Oct 04 2018 02:00 PM
Oct 04 2018 04:00 PM
Mechanistic Investigation into the Conversion of Methanol to Hydrocarbons by Zeolite Catalysts
Thursday, October 04, 2018
02:00 PM - 04:00 PM
Building 16, Level 2, Room 2206
Abstract: Catalytic conversion of methanol to hydrocarbons (MTH) provides an alternative route to the production of fuels and important industrial chemicals that are currently mainly produced from the refinery of petroleum. The ability to control the product distribution of MTH according to the demands of specific applications is of crucial importance, which relies on the thorough understanding of the reaction pathways and mechanisms. Despite the significant research efforts devoted to zeolite-catalyzed MTH, it remains a challenge to establish a firm correlation between the physicochemical properties of zeolites and their catalytic activity and selectivity. In this dissertation, we designed a series of experiments to gain fundamental understanding of how the structural and compositional parameters of zeolites influence their catalytic performances in MTH. We investigated different types of zeolites, covering large-pore Beta, medium-pore ZSM-5, and small-pore DDR zeolites, and tune their crystallite size/diffusion length, hierarchical (mesoporous) structure, and Si/Al ratio (density of acid sites) by controlled synthesis or post-synthesis treatments.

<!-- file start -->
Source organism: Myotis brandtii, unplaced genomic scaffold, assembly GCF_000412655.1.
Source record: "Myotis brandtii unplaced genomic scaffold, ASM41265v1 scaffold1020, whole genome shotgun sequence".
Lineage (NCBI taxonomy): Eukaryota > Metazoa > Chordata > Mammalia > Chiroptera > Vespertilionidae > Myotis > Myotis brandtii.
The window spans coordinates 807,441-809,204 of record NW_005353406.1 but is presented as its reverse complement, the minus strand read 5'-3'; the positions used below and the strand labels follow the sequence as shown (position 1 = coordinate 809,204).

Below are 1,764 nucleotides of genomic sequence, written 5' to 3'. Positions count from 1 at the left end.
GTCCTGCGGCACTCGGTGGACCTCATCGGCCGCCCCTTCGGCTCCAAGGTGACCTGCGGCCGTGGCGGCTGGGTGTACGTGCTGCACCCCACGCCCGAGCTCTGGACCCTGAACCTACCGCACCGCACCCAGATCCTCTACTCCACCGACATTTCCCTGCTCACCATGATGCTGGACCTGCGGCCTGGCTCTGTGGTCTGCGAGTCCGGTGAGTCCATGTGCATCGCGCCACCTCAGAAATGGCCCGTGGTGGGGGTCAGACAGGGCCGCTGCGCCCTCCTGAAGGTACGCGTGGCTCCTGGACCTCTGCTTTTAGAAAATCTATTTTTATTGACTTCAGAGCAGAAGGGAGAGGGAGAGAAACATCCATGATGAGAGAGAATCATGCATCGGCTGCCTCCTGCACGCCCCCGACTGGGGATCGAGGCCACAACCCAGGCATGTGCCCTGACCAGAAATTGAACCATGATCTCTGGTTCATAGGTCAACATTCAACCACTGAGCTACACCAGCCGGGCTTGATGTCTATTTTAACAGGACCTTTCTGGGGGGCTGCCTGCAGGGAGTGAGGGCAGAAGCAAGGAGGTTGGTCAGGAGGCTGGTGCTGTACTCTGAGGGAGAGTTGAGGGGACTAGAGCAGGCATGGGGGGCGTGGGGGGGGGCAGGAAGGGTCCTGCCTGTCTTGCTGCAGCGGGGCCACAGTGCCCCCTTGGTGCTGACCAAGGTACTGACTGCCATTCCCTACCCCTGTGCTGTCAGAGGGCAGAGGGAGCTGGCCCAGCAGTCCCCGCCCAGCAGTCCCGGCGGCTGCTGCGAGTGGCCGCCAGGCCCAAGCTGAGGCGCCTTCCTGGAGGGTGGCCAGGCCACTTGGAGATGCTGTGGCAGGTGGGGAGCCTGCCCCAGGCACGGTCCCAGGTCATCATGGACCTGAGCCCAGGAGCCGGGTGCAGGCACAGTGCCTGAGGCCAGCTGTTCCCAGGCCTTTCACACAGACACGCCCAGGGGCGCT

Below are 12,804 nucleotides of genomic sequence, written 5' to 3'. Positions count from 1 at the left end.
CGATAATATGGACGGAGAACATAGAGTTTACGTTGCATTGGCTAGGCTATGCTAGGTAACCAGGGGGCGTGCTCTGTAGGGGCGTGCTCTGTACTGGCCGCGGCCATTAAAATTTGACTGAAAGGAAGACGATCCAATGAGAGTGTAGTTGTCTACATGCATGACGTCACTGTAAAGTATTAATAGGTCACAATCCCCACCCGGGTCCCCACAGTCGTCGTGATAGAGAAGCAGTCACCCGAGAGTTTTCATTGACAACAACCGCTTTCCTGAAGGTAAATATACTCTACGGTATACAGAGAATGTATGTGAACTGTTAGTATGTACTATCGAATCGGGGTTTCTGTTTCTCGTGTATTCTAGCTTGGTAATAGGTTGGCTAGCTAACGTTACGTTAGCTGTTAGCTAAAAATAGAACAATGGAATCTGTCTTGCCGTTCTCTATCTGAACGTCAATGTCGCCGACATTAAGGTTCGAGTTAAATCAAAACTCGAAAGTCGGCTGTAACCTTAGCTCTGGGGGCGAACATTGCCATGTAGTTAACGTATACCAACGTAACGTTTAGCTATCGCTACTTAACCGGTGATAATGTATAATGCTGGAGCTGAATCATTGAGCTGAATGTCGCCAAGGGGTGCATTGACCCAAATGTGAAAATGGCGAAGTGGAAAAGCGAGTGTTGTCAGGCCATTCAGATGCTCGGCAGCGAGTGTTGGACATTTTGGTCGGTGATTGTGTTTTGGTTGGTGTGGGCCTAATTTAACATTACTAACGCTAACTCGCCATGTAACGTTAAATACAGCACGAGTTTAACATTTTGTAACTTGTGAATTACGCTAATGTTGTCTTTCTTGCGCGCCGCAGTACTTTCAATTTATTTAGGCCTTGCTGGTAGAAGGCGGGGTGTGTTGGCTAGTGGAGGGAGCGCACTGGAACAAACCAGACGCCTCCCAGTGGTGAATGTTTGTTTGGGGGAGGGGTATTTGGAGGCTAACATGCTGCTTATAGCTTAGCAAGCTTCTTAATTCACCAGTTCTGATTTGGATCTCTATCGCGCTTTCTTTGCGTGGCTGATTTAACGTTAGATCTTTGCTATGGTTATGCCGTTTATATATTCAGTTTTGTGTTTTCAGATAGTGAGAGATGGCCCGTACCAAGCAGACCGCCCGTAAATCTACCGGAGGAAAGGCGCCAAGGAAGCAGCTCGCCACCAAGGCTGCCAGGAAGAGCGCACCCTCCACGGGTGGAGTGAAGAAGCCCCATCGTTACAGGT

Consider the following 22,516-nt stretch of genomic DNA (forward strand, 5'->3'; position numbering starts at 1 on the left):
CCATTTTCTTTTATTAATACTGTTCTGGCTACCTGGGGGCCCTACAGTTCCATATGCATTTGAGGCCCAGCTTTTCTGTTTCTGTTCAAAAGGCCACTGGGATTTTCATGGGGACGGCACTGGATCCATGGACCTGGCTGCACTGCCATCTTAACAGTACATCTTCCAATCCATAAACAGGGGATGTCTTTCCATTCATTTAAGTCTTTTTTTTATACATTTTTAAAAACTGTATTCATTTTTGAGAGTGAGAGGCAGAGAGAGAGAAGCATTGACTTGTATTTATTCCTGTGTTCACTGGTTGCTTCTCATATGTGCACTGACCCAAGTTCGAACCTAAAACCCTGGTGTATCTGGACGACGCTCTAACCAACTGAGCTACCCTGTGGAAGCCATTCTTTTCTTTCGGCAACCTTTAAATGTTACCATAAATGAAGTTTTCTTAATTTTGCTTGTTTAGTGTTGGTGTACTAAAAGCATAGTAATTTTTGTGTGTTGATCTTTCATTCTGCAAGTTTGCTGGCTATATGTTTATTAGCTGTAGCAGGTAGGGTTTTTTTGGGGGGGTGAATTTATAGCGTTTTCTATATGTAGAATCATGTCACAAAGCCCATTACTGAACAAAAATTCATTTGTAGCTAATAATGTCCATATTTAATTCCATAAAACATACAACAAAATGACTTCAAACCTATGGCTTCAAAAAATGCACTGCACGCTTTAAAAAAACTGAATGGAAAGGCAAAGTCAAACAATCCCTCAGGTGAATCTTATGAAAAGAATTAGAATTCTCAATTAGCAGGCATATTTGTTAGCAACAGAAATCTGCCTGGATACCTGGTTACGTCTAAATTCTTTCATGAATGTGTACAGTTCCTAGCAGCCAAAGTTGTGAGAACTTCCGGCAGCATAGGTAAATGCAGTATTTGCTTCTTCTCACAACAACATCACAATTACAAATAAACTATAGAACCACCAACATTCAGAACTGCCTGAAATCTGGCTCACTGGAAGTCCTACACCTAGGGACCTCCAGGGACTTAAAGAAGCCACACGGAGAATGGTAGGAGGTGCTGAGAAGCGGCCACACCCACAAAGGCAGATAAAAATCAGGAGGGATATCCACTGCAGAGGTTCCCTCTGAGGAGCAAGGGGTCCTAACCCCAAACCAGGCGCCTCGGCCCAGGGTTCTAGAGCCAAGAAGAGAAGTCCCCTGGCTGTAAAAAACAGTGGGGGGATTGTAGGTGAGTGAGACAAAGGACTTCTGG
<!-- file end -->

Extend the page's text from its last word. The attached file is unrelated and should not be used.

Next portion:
The influence of mesoporosity of a zeolite catalyst on its catalytic performance for MTH, with zeolite Beta, was first investigated. The shorter diffusion length associated with the hierarchical structure results in a lower ethylene selectivity but higher selectivity towards C4-C7 aliphatics. Then we investigated the correlation between the Al content and the ethylene selectivity by ZSM-5 zeolites with similar crystal sizes but varied Si/Al ratios. We realized that ethylene selectivity is promoted with the increase of aluminum content in the framework. These two observations can be explained by the same mechanistic reason: the ethylene selectivity is associated with the propagation degree of the aromatics catalytic cycle and essentially determined by the number of the acid sites that methylbenzenes would encounter before they exit the zeolite crystallite. Last, we explored how to maximize the propylene selectivity by tuning the physicochemical properties of DDR zeolites. Due to the confined pore space in DDR, the propagation of olefins-based catalytic cycle can be preferentially promoted in a tunable manner, which cannot be realized with zeolites having larger pores. And thus, the propylene selectivity increases with increasing the Si/Al ratio and decreasing the crystallite size.